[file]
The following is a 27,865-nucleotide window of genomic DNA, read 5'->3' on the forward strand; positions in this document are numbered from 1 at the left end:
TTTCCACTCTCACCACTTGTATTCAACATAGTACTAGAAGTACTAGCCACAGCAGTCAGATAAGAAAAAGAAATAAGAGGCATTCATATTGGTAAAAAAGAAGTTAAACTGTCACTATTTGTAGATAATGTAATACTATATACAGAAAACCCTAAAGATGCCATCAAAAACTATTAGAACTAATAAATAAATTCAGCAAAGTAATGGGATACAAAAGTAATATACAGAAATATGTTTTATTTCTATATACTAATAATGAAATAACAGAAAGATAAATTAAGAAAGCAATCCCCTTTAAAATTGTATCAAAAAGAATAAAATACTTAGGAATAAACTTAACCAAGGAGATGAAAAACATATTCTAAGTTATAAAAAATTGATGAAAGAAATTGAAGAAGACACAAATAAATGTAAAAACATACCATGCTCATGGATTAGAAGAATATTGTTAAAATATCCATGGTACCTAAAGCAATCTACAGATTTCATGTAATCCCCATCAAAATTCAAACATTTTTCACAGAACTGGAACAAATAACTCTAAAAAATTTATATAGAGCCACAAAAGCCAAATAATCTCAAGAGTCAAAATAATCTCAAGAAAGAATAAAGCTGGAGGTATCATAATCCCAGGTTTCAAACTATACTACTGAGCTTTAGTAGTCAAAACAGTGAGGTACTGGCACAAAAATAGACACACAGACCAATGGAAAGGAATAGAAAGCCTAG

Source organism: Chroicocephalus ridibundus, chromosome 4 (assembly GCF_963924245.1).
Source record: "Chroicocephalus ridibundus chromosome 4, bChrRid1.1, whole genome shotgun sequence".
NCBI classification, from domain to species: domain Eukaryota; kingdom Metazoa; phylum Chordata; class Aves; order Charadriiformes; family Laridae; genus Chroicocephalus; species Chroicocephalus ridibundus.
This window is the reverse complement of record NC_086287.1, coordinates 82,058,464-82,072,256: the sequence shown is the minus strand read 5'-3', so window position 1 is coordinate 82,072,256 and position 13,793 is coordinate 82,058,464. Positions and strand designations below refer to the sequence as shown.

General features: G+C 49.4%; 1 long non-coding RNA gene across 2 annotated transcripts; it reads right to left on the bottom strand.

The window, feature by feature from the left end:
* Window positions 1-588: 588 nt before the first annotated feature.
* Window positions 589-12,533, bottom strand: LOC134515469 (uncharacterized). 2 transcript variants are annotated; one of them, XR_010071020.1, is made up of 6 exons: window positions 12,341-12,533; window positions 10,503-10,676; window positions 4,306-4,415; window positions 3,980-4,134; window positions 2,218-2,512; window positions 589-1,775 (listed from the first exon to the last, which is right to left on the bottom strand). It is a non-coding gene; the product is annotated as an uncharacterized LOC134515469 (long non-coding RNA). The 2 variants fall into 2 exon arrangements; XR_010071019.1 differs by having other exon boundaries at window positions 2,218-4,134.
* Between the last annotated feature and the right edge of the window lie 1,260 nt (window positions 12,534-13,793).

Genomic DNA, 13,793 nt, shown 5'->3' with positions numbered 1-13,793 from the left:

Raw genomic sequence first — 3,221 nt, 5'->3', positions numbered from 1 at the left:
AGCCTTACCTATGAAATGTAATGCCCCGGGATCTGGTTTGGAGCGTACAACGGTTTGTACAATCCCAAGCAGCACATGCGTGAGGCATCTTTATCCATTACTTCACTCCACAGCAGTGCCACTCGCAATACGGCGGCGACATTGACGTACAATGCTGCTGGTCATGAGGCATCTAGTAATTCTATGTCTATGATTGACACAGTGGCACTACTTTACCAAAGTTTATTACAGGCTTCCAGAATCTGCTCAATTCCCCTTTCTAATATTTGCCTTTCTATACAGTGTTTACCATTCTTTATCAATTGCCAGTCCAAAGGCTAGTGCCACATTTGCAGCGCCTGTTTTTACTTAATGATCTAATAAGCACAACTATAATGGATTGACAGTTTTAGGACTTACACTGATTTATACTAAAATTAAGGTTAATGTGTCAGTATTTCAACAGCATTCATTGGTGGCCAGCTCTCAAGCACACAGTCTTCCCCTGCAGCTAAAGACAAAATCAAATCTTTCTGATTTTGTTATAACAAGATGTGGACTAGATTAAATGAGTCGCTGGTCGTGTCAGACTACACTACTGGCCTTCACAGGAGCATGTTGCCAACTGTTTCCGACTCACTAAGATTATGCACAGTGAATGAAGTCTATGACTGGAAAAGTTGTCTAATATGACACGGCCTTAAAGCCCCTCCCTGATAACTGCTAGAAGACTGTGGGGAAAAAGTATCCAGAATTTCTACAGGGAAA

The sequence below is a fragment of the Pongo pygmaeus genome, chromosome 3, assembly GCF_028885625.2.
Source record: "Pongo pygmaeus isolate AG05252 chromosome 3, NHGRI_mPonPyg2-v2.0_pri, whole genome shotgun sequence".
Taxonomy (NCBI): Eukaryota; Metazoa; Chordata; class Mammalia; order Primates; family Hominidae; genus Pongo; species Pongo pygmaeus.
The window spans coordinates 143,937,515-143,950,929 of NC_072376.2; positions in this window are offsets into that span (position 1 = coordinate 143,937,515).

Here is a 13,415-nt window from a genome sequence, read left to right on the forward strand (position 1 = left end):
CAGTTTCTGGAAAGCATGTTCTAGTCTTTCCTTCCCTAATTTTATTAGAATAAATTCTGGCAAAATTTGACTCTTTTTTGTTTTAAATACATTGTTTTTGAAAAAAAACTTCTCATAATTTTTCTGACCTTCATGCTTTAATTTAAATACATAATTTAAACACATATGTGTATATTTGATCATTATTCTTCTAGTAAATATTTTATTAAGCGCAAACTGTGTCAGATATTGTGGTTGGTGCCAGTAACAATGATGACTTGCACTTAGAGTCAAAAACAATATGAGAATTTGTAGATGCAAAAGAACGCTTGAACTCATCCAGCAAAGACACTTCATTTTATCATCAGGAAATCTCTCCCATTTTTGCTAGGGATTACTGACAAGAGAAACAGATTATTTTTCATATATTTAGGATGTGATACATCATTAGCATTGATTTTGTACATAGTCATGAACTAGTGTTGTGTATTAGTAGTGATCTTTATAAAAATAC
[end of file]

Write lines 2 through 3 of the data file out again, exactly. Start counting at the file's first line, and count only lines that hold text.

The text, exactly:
TTTCCACTCTCACCACTTGTATTCAACATAGTACTAGAAGTACTAGCCACAGCAGTCAGATAAGAAAAAGAAATAAGAGGCATTCATATTGGTAAAAAAGAAGTTAAACTGTCACTATTTGTAGATAATGTAATACTATATACAGAAAACCCTAAAGATGCCATCAAAAACTATTAGAACTAATAAATAAATTCAGCAAAGTAATGGGATACAAAAGTAATATACAGAAATATGTTTTATTTCTATATACTAATAATGAAATAACAGAAAGATAAATTAAGAAAGCAATCCCCTTTAAAATTGTATCAAAAAGAATAAAATACTTAGGAATAAACTTAACCAAGGAGATGAAAAACATATTCTAAGTTATAAAAAATTGATGAAAGAAATTGAAGAAGACACAAATAAATGTAAAAACATACCATGCTCATGGATTAGAAGAATATTGTTAAAATATCCATGGTACCTAAAGCAATCTACAGATTTCATGTAATCCCCATCAAAATTCAAACATTTTTCACAGAACTGGAACAAATAACTCTAAAAAATTTATATAGAGCCACAAAAGCCAAATAATCTCAAGAGTCAAAATAATCTCAAGAAAGAATAAAGCTGGAGGTATCATAATCCCAGGTTTCAAACTATACTACTGAGCTTTAGTAGTCAAAACAGTGAGGTACTGGCACAAAAATAGACACACAGACCAATGGAAAGGAATAGAAAGCCTAG

Source organism: Chroicocephalus ridibundus, chromosome 4 (assembly GCF_963924245.1).